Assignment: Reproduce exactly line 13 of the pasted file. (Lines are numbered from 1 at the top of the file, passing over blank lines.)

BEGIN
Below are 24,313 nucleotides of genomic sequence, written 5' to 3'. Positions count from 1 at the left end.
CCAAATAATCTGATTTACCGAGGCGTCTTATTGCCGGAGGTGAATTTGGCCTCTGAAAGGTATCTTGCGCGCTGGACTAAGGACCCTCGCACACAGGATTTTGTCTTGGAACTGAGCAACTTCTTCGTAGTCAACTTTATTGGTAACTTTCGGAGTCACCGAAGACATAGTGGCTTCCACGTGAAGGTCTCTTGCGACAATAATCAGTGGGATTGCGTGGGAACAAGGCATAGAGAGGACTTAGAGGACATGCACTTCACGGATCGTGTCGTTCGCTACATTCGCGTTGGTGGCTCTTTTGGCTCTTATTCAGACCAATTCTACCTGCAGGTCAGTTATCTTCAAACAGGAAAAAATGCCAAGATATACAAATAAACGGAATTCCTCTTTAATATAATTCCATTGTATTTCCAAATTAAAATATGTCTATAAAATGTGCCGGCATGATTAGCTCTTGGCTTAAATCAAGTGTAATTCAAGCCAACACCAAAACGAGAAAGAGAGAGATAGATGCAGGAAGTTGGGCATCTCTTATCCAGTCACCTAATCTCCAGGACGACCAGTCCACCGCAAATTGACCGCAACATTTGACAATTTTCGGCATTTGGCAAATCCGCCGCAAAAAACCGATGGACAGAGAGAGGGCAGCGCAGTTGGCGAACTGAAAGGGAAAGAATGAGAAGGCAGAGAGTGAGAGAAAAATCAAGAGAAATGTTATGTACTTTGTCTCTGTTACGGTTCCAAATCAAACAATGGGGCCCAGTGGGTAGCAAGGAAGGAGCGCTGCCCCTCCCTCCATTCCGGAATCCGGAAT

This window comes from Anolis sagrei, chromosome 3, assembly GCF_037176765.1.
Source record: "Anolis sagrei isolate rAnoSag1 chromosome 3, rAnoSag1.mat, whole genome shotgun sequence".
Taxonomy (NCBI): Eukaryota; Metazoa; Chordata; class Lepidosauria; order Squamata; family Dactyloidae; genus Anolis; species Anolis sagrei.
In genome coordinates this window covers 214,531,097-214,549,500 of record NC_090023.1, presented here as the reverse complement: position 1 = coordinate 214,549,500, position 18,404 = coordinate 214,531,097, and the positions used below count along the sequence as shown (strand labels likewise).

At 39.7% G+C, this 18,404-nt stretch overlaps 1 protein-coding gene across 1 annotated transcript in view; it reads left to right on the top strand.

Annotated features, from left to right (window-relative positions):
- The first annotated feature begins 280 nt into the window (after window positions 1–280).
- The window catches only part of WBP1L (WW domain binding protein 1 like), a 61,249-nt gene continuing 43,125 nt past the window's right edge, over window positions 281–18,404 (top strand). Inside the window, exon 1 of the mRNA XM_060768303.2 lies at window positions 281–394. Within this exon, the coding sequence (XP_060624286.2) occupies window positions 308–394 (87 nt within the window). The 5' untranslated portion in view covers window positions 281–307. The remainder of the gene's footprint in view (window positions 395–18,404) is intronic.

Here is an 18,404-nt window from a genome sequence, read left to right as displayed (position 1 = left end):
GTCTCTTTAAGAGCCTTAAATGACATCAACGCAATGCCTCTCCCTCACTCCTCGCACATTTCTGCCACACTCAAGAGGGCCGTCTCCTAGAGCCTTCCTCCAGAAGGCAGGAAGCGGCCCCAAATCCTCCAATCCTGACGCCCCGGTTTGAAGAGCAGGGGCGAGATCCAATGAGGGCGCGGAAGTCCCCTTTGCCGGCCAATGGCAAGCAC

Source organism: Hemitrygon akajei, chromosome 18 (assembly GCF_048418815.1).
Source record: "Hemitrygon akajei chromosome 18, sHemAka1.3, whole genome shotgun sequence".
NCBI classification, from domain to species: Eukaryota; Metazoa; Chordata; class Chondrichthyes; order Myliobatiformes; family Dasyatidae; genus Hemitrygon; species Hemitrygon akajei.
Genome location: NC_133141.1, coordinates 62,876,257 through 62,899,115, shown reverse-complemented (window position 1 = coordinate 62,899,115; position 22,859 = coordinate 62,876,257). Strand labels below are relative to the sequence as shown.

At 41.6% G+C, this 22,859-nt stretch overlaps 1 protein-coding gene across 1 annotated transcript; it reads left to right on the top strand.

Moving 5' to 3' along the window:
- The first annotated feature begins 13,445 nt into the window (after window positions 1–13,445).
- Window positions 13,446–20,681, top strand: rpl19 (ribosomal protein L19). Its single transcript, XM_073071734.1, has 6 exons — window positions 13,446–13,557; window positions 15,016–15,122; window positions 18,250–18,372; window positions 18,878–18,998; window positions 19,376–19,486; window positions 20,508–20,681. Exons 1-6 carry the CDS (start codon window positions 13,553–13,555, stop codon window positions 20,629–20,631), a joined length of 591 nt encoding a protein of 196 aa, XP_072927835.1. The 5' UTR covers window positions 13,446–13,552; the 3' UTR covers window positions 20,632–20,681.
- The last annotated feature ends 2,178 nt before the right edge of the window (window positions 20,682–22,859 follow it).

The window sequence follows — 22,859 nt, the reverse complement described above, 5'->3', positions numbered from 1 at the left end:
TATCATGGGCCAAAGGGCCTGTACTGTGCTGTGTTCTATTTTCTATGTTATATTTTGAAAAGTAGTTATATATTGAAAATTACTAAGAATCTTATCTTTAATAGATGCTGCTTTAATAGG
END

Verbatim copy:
Source organism: Hemitrygon akajei, chromosome 18 (assembly GCF_048418815.1).